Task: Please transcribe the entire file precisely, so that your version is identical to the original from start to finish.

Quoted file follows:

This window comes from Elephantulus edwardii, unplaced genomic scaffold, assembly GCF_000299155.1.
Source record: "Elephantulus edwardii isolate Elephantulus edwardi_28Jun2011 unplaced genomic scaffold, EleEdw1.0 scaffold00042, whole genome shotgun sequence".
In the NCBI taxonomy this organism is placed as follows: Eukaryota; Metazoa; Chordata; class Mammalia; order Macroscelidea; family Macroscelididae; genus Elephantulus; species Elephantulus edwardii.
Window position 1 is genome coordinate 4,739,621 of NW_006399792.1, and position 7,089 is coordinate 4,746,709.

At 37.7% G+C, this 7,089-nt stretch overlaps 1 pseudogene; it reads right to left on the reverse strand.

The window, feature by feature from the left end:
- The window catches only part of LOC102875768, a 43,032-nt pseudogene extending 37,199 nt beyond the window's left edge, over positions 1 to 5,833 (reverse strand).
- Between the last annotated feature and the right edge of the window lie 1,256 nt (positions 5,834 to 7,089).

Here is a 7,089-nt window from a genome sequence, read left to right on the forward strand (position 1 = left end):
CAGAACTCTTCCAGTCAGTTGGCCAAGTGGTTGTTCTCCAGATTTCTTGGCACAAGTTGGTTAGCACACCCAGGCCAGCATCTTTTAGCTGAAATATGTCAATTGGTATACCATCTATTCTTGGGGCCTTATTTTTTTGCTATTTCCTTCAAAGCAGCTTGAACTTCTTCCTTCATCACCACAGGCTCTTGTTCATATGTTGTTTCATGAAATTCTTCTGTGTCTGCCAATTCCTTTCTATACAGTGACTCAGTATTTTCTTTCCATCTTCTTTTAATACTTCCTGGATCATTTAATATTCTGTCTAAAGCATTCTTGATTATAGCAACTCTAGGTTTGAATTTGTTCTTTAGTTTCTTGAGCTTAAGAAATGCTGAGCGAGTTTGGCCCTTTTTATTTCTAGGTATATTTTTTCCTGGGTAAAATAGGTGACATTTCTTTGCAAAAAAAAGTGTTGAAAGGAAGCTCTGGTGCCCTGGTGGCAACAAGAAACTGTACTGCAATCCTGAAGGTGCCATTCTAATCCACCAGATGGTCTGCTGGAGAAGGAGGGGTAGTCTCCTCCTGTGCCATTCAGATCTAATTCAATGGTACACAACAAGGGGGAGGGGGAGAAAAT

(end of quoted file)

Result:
This window comes from Elephantulus edwardii, unplaced genomic scaffold, assembly GCF_000299155.1.
Source record: "Elephantulus edwardii isolate Elephantulus edwardi_28Jun2011 unplaced genomic scaffold, EleEdw1.0 scaffold00042, whole genome shotgun sequence".
In the NCBI taxonomy this organism is placed as follows: Eukaryota; Metazoa; Chordata; class Mammalia; order Macroscelidea; family Macroscelididae; genus Elephantulus; species Elephantulus edwardii.
Window position 1 is genome coordinate 4,739,621 of NW_006399792.1, and position 7,089 is coordinate 4,746,709.

At 37.7% G+C, this 7,089-nt stretch overlaps 1 pseudogene; it reads right to left on the reverse strand.

The window, feature by feature from the left end:
- The window catches only part of LOC102875768, a 43,032-nt pseudogene extending 37,199 nt beyond the window's left edge, over positions 1 to 5,833 (reverse strand).
- Between the last annotated feature and the right edge of the window lie 1,256 nt (positions 5,834 to 7,089).

Here is a 7,089-nt window from a genome sequence, read left to right on the forward strand (position 1 = left end):
CAGAACTCTTCCAGTCAGTTGGCCAAGTGGTTGTTCTCCAGATTTCTTGGCACAAGTTGGTTAGCACACCCAGGCCAGCATCTTTTAGCTGAAATATGTCAATTGGTATACCATCTATTCTTGGGGCCTTATTTTTTTGCTATTTCCTTCAAAGCAGCTTGAACTTCTTCCTTCATCACCACAGGCTCTTGTTCATATGTTGTTTCATGAAATTCTTCTGTGTCTGCCAATTCCTTTCTATACAGTGACTCAGTATTTTCTTTCCATCTTCTTTTAATACTTCCTGGATCATTTAATATTCTGTCTAAAGCATTCTTGATTATAGCAACTCTAGGTTTGAATTTGTTCTTTAGTTTCTTGAGCTTAAGAAATGCTGAGCGAGTTTGGCCCTTTTTATTTCTAGGTATATTTTTTCCTGGGTAAAATAGGTGACATTTCTTTGCAAAAAAAAGTGTTGAAAGGAAGCTCTGGTGCCCTGGTGGCAACAAGAAACTGTACTGCAATCCTGAAGGTGCCATTCTAATCCACCAGATGGTCTGCTGGAGAAGGAGGGGTAGTCTCCTCCTGTGCCATTCAGATCTAATTCAATGGTACACAACAAGGGGGAGGGGGAGAAAAT